Almost all futures chains quoted based on SPAN margin will indicate the wordings "SPAN" or "SPAN Margin" somewhere. SPAN Margin has been expanded to also include margin calculations for Options Trading as well.



How Does SPAN Margin Work?


Without being too technical, SPAN Margin work by calculating the worst possible loss in a single day period by coming up with a set of 16 different gains and losses outcomes under various market conditions. This is known as a "Risk Array". The system then selects the "Largest Reasonable Loss" amongst these 16 different scenarios and uses that amount as SPAN Margin requirement.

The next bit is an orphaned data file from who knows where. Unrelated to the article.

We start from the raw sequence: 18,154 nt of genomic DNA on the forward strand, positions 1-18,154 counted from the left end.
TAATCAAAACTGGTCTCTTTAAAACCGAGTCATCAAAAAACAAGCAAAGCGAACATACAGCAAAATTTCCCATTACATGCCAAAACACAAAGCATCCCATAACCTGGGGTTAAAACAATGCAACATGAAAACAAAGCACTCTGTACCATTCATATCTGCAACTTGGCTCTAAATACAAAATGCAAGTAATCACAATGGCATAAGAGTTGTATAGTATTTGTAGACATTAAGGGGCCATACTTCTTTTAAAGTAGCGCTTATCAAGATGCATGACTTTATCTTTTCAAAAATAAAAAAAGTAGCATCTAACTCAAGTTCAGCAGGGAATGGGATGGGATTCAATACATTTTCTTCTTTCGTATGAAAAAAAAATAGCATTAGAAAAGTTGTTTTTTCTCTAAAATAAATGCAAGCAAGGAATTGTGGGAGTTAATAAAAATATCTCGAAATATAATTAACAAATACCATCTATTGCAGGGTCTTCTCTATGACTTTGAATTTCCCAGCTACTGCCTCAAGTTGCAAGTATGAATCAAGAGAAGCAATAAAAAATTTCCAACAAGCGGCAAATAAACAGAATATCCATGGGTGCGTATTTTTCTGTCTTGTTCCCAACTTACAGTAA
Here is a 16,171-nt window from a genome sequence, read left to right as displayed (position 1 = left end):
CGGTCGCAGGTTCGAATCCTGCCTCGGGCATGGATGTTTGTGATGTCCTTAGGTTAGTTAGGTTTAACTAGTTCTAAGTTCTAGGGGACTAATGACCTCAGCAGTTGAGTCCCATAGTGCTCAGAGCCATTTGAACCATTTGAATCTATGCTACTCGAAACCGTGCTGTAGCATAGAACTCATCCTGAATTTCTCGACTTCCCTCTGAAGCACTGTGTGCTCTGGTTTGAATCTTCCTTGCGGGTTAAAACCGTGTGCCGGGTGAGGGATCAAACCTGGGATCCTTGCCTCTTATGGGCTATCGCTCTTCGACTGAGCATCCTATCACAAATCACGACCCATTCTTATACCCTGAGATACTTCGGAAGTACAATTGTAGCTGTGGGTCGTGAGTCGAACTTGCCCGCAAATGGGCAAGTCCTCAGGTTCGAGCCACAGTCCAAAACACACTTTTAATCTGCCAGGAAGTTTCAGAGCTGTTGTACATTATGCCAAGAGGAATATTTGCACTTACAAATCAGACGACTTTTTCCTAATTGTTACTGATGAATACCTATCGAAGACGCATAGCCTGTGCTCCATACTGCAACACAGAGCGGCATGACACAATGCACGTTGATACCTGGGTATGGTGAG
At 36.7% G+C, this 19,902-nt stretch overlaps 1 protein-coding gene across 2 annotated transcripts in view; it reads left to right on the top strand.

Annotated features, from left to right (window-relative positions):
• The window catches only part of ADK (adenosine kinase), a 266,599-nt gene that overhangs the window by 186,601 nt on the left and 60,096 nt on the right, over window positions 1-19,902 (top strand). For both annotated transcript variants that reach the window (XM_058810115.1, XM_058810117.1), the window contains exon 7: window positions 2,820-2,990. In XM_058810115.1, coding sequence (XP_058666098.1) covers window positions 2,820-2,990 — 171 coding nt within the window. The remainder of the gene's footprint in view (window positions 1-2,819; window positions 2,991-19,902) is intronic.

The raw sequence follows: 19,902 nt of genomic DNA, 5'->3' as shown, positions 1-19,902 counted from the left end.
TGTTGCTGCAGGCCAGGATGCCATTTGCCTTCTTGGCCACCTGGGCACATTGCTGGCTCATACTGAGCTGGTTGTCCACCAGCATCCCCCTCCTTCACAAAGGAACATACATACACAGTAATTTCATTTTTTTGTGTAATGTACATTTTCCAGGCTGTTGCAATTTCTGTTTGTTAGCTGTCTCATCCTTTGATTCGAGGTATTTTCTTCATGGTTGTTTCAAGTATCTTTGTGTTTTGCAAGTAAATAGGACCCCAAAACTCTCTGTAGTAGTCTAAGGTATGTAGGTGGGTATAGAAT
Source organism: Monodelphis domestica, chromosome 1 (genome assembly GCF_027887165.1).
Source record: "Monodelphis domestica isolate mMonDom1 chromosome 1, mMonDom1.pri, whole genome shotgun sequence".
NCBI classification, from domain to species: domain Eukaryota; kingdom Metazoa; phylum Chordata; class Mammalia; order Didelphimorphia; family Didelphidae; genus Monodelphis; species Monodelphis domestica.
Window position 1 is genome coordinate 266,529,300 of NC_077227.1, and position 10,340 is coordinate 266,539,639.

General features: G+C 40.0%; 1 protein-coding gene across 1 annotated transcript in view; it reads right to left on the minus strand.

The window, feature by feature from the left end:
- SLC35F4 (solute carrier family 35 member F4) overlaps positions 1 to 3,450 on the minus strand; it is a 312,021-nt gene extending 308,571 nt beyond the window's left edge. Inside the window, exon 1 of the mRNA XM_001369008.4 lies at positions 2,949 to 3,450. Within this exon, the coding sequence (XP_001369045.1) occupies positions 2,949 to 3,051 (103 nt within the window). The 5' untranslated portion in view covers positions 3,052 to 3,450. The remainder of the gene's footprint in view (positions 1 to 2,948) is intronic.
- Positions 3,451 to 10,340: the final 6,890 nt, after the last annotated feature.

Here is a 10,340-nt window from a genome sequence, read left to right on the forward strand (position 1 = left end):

SPAN Margin Parameters


SPAN Margin system takes into consideration 6 parameters in coming up with the "Risk Array", which is the heart of the SPAN Margin process. These parameters are adjustable by each exchange and clearinghouse in order to better adjust the SPAN margin system to their risk appetite.

Price Scan Range : This is the parameter that decides how deep a loss the Risk Array go into when computing SPAN Margin requirement. It is a set range of maximum possible price movement.

Volatility Scan Range : Applicable for options SPAN Margin. It is a set of expected implied volatility changes which can significantly affect an option's price.

Intracommodity Spread Charge : Basis risk of calendar spreads.

Intercommodity Spread Charge : Risk of offsetting positions between related underlyings.

Spot Risk : Risk of delivery of underlying asset as expiration day draws near.